I rode all winter last year, and I plan to do the same again this year. Whereabouts are you?

      • Ryan Kiefer

        Roeland Park, and I commute downtown to P&L and to KU Edwards in OP two evenings/week. Downtown > OP is 20-mile, 45-minute slog that makes me dream of the lane splitting that will never be legal here.

    • Davidabl2

      In Britain, what’s traditional is to wipe the bike down frequently with WD-40, and a bike so treated is referred to as being in “oily rag condition”
      remember that WD originally indicated “water displacing”

  • Davidabl2

    If you’re REALLY on a budget, a cut up shipping pallet, some milk cartons and a couple of discarded automobile jacks will do the trick…even if you want to elevate the whole bike, and then further elevate the end you’re working on. The addition of a $80 ATV lift is very convenient, as well as cargo straps over the rafters ..if you’re lucky enough to access a garage, rather than a carport. Or sidewalk. In any case, a 2″x10″ plank will also be your friend.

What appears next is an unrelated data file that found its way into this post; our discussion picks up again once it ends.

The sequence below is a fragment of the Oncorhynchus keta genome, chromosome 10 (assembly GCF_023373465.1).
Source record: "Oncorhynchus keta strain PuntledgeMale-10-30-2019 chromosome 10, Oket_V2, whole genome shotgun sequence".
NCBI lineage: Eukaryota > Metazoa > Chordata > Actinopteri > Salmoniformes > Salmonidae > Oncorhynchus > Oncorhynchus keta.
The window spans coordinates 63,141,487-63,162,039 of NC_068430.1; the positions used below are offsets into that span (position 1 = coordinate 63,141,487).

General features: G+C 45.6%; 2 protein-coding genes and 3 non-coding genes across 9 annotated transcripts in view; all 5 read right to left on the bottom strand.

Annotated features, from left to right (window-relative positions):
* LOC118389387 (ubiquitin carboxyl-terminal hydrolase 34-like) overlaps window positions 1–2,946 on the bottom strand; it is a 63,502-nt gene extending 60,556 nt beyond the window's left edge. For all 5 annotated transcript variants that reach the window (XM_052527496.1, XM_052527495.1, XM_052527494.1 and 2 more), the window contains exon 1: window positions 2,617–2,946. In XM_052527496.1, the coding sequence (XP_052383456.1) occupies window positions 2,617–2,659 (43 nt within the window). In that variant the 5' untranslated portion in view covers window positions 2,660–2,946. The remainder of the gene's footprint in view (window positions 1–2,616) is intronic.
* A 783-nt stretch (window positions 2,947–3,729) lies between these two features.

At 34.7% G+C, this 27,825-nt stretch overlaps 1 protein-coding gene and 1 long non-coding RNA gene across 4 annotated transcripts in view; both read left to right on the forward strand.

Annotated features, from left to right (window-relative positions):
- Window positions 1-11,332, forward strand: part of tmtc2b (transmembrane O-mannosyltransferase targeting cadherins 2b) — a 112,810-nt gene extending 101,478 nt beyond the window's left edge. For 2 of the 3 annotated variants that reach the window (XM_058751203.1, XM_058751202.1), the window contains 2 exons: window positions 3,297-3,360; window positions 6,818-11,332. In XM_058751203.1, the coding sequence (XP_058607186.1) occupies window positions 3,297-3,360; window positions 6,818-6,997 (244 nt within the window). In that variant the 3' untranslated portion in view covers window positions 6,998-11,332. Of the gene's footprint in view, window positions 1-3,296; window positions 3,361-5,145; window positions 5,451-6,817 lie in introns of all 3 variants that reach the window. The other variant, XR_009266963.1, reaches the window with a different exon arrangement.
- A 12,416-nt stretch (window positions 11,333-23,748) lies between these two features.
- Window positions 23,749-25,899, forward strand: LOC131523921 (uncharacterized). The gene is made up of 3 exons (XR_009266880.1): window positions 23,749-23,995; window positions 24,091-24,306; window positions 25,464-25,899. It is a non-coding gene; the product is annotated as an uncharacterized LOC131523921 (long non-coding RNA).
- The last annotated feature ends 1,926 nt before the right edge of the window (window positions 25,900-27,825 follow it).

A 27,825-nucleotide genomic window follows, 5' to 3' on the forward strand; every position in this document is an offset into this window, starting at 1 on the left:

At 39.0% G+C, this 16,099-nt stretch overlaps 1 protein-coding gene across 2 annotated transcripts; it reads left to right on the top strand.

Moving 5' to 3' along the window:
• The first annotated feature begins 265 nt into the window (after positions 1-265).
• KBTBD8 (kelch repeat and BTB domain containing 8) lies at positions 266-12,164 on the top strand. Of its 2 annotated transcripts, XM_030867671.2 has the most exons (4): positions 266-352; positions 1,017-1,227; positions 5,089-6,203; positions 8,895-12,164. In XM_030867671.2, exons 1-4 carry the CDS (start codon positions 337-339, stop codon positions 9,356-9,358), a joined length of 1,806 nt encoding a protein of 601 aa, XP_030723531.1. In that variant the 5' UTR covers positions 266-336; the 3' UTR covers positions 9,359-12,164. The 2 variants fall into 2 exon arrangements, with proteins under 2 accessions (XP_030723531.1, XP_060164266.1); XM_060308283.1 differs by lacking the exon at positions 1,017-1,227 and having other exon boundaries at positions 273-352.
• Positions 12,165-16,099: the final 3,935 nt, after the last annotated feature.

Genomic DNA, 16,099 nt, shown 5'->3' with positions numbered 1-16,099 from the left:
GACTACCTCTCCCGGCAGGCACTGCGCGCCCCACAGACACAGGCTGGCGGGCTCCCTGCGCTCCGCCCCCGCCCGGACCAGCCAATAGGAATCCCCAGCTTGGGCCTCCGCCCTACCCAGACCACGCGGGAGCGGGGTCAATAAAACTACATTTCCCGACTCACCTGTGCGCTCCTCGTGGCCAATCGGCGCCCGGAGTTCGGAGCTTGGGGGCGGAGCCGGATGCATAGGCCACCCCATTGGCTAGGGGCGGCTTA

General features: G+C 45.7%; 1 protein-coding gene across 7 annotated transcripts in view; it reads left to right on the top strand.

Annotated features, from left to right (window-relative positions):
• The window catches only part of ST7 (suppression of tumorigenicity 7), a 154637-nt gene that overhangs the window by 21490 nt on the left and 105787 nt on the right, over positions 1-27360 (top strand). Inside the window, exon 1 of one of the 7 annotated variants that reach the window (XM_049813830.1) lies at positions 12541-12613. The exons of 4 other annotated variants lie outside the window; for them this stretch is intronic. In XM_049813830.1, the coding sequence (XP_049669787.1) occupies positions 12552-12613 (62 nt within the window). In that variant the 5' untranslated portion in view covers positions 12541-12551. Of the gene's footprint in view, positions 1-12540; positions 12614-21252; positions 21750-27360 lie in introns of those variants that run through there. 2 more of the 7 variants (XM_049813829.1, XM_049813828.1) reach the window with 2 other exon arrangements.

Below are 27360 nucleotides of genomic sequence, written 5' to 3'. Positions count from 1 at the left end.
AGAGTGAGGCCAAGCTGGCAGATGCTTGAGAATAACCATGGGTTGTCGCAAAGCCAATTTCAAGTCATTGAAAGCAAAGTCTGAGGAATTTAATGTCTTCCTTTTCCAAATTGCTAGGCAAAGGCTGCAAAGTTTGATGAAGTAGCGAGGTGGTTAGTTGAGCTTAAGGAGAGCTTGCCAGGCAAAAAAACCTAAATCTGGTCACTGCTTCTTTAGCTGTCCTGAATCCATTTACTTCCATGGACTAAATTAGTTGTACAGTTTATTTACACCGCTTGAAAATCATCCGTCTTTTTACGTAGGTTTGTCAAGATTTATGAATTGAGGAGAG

• Mark D

    It should also be part of your normal practice to wear good nitrile gloves when working on your bike. Oil, brake fluid, brake dust, gasoline…all these things contain carcinogens which are easily absorbed by the skin. And cancer is a expensive.

  • C.Stevens

    Working on single cylinder dual sports is way easier than just about every kind of street bike I have encountered. Stands are around $35 from Harbor Freight, everything comes apart really easily, tubed tires are cheap and relatively easy to change at home with tire levers. No carb syncing needed. Not to say you should only buy a bike based on this, just something to think about.

  • Jordan